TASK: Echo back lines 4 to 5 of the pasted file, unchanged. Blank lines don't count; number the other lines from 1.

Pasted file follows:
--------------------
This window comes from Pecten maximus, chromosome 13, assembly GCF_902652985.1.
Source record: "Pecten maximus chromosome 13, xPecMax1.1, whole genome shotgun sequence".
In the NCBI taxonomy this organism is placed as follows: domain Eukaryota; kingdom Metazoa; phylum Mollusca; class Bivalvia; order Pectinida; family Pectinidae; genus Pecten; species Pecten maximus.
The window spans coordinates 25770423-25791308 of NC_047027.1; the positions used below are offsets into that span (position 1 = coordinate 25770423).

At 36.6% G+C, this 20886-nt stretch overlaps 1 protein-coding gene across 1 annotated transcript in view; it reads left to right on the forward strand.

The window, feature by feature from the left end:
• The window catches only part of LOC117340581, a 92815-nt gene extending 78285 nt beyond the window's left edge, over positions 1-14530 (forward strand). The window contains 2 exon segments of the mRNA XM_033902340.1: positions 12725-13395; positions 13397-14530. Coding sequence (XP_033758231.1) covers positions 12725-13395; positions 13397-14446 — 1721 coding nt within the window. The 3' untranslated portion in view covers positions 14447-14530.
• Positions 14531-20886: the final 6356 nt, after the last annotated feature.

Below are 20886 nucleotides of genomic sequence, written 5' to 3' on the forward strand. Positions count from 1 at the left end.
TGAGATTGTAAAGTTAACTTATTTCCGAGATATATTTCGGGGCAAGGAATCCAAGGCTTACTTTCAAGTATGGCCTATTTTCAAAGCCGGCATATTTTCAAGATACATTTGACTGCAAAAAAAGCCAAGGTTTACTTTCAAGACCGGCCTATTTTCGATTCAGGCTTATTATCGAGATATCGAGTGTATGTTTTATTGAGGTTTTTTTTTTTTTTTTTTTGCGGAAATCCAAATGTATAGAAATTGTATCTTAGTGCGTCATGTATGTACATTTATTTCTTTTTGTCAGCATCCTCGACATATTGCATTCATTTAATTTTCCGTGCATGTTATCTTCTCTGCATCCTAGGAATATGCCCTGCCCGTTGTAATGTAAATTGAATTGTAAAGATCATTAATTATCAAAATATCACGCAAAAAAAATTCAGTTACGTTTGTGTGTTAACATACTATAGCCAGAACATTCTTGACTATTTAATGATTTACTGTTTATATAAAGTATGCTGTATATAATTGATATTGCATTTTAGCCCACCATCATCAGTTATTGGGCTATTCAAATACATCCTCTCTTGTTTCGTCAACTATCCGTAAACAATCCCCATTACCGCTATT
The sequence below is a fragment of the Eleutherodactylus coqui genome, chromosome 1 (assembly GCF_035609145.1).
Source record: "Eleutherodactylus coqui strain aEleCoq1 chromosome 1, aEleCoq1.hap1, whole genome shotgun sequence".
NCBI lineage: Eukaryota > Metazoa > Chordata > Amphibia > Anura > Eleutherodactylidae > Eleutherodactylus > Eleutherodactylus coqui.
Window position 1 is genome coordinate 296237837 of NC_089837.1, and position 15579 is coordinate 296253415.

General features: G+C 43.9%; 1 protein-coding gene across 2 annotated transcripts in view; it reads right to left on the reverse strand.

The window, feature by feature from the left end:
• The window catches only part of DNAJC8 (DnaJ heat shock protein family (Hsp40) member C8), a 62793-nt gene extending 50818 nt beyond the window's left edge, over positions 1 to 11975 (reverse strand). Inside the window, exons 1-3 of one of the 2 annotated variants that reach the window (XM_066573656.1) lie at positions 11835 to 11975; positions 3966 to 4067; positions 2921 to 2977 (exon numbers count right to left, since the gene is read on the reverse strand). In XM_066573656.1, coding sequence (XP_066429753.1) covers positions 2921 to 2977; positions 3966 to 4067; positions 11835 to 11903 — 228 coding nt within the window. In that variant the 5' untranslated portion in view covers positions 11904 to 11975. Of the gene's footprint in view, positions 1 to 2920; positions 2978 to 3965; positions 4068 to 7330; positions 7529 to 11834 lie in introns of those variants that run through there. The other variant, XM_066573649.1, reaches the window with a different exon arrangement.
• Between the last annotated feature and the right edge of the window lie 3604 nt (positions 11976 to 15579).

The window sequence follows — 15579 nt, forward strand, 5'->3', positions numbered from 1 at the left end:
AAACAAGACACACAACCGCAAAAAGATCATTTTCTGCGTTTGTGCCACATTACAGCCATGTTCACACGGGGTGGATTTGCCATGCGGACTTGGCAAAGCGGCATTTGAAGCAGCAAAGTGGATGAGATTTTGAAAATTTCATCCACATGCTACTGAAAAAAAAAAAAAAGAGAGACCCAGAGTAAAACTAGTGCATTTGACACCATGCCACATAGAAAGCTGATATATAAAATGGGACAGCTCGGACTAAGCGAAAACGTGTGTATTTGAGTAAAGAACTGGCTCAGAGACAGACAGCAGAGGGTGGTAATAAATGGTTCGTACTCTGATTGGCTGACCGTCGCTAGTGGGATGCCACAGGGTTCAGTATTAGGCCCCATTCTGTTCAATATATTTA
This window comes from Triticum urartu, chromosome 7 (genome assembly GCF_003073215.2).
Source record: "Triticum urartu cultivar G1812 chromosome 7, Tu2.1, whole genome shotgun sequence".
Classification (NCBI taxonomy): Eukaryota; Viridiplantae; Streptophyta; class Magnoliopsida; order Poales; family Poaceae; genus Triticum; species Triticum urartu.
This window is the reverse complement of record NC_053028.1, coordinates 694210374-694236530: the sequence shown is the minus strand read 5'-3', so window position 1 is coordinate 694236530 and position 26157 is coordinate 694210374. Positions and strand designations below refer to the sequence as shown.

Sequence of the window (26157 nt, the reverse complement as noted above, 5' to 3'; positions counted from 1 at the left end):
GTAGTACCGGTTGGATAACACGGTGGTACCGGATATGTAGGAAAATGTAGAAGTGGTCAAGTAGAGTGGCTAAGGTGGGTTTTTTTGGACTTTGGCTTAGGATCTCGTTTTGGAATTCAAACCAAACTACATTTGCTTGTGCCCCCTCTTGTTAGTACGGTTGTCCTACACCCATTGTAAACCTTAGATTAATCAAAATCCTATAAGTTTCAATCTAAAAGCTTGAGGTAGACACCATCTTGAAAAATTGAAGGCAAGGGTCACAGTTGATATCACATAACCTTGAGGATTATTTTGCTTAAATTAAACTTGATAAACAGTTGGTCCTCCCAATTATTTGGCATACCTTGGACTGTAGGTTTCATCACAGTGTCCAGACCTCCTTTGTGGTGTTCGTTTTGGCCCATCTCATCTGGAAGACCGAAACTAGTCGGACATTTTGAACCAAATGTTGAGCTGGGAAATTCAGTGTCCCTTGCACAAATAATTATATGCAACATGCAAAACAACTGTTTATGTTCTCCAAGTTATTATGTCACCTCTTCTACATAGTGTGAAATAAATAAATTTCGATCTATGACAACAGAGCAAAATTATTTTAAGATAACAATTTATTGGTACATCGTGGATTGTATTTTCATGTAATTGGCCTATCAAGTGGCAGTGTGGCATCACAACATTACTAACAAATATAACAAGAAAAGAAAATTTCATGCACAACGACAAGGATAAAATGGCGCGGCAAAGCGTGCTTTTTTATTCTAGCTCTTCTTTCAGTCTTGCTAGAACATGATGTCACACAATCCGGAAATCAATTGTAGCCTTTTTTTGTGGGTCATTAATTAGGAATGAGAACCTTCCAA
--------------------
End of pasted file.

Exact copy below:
The window spans coordinates 25770423-25791308 of NC_047027.1; the positions used below are offsets into that span (position 1 = coordinate 25770423).

At 36.6% G+C, this 20886-nt stretch overlaps 1 protein-coding gene across 1 annotated transcript in view; it reads left to right on the forward strand.